|The first excerpt represents the past or something you must release, and is drawn from The Red Inn by Honore de Balzac:
if to her I should propose that she deprive herself of fifteen hundred
thousand francs in favor of broken-down old men, or scrofulous
paupers, she would turn her back on me and laugh, or her confidential
friend would tell her that I'm a crazy jester. If in an ecstasy of
love, I should paint to her the charms of a modest life, and a little
home on the banks of the Loire; if I were to ask her to sacrifice her
Parisian life on the altar of our love, it would be, in the first
place, a virtuous lie; in the next, I might only be opening the way to
some painful experience; I might lose the heart of a girl who loves
society, and balls, and personal adornment, and ME for the time being.
Some slim and jaunty officer, with a well-frizzed moustache, who can
|The second excerpt represents the present or the deciding factor of the moment, and is drawn from The Age of Innocence by Edith Wharton:
They began, obliquely, by talking about Mrs. Lemuel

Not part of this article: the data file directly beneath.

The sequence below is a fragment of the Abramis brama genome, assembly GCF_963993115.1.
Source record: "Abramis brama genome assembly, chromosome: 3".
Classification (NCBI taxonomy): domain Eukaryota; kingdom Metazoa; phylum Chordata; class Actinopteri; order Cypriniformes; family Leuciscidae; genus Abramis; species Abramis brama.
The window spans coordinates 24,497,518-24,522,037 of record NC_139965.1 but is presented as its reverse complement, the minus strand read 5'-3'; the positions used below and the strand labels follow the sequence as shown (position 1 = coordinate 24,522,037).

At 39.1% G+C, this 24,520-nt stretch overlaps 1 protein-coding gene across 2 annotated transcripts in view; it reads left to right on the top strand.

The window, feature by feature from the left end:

"It's a pity the Beauforts asked her," Mrs. Archer
said gently. "But then Regina always does what he tells
her; and BEAUFORT--"
"Certain nuances escape Beaufort," said Mr. Jackson,
cautiously inspecting the broiled shad, and wondering
for the thousandth time why Mrs. Archer's cook
always burnt the roe to a cinder. (Newland, who had
long shared his wonder, could always detect it in the
older man's expression of melancholy disapproval.)
|The third excerpt represents the future or something you must embrace, and is drawn from Hermione's Little Group of Serious Thinkers by Don Marquis:
on safe ground at last, went on:
"Don't you think she was one of the most inter-
esting queens in English history -- Queen Anne?
Do you remember the anecdote -- -- ?
But she checked him, frightened again:
"I do not wish to hear it, Mr. Finch," she said.
"But," said Fothergil, "She was a most unex-
ceptional Queen -- not like, er -- not like -- well,
Cleopatra, you know, or any of those bad ones."
Hermione's mother was silent, but it was appar-
ent that she feared the talk was about to veer toward